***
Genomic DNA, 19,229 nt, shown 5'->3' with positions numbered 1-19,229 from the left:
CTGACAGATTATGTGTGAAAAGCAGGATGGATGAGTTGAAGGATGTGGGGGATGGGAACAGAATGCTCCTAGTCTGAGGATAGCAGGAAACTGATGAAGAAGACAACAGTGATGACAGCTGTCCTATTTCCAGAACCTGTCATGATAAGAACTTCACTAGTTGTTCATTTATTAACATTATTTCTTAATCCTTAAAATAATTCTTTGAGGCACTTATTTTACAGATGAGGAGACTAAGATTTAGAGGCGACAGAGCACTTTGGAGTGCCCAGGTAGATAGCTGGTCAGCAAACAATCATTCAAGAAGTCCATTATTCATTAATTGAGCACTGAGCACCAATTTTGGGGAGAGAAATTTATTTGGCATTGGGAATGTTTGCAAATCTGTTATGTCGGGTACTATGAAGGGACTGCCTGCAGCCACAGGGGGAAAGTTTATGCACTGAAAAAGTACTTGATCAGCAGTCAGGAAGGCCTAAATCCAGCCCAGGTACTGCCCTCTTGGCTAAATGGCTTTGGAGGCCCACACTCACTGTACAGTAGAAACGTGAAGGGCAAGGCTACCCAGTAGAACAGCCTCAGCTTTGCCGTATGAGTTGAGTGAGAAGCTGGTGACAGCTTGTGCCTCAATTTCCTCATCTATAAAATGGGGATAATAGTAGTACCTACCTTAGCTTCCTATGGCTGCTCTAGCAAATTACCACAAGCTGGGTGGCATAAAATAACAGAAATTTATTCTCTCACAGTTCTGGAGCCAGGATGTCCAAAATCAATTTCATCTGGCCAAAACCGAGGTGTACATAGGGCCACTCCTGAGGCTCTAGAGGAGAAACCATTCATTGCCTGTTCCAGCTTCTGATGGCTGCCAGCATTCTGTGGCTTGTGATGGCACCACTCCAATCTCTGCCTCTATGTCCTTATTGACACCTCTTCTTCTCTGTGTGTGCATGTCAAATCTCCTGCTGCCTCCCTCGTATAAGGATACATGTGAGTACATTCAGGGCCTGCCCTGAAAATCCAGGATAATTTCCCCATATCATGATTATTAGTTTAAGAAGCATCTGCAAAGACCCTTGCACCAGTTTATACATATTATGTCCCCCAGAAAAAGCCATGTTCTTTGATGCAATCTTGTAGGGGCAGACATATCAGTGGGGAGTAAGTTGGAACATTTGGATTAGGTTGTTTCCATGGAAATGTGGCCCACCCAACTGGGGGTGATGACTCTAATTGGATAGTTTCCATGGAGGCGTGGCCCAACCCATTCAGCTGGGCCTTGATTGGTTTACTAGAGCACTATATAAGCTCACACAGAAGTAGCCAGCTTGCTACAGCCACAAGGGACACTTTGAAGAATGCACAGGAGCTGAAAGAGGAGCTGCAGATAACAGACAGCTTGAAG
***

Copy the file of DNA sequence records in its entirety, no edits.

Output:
Genomic DNA, 19,229 nt, shown 5'->3' with positions numbered 1-19,229 from the left:
CTGACAGATTATGTGTGAAAAGCAGGATGGATGAGTTGAAGGATGTGGGGGATGGGAACAGAATGCTCCTAGTCTGAGGATAGCAGGAAACTGATGAAGAAGACAACAGTGATGACAGCTGTCCTATTTCCAGAACCTGTCATGATAAGAACTTCACTAGTTGTTCATTTATTAACATTATTTCTTAATCCTTAAAATAATTCTTTGAGGCACTTATTTTACAGATGAGGAGACTAAGATTTAGAGGCGACAGAGCACTTTGGAGTGCCCAGGTAGATAGCTGGTCAGCAAACAATCATTCAAGAAGTCCATTATTCATTAATTGAGCACTGAGCACCAATTTTGGGGAGAGAAATTTATTTGGCATTGGGAATGTTTGCAAATCTGTTATGTCGGGTACTATGAAGGGACTGCCTGCAGCCACAGGGGGAAAGTTTATGCACTGAAAAAGTACTTGATCAGCAGTCAGGAAGGCCTAAATCCAGCCCAGGTACTGCCCTCTTGGCTAAATGGCTTTGGAGGCCCACACTCACTGTACAGTAGAAACGTGAAGGGCAAGGCTACCCAGTAGAACAGCCTCAGCTTTGCCGTATGAGTTGAGTGAGAAGCTGGTGACAGCTTGTGCCTCAATTTCCTCATCTATAAAATGGGGATAATAGTAGTACCTACCTTAGCTTCCTATGGCTGCTCTAGCAAATTACCACAAGCTGGGTGGCATAAAATAACAGAAATTTATTCTCTCACAGTTCTGGAGCCAGGATGTCCAAAATCAATTTCATCTGGCCAAAACCGAGGTGTACATAGGGCCACTCCTGAGGCTCTAGAGGAGAAACCATTCATTGCCTGTTCCAGCTTCTGATGGCTGCCAGCATTCTGTGGCTTGTGATGGCACCACTCCAATCTCTGCCTCTATGTCCTTATTGACACCTCTTCTTCTCTGTGTGTGCATGTCAAATCTCCTGCTGCCTCCCTCGTATAAGGATACATGTGAGTACATTCAGGGCCTGCCCTGAAAATCCAGGATAATTTCCCCATATCATGATTATTAGTTTAAGAAGCATCTGCAAAGACCCTTGCACCAGTTTATACATATTATGTCCCCCAGAAAAAGCCATGTTCTTTGATGCAATCTTGTAGGGGCAGACATATCAGTGGGGAGTAAGTTGGAACATTTGGATTAGGTTGTTTCCATGGAAATGTGGCCCACCCAACTGGGGGTGATGACTCTAATTGGATAGTTTCCATGGAGGCGTGGCCCAACCCATTCAGCTGGGCCTTGATTGGTTTACTAGAGCACTATATAAGCTCACACAGAAGTAGCCAGCTTGCTACAGCCACAAGGGACACTTTGAAGAATGCACAGGAGCTGAAAGAGGAGCTGCAGATAACAGACAGCTTGAAG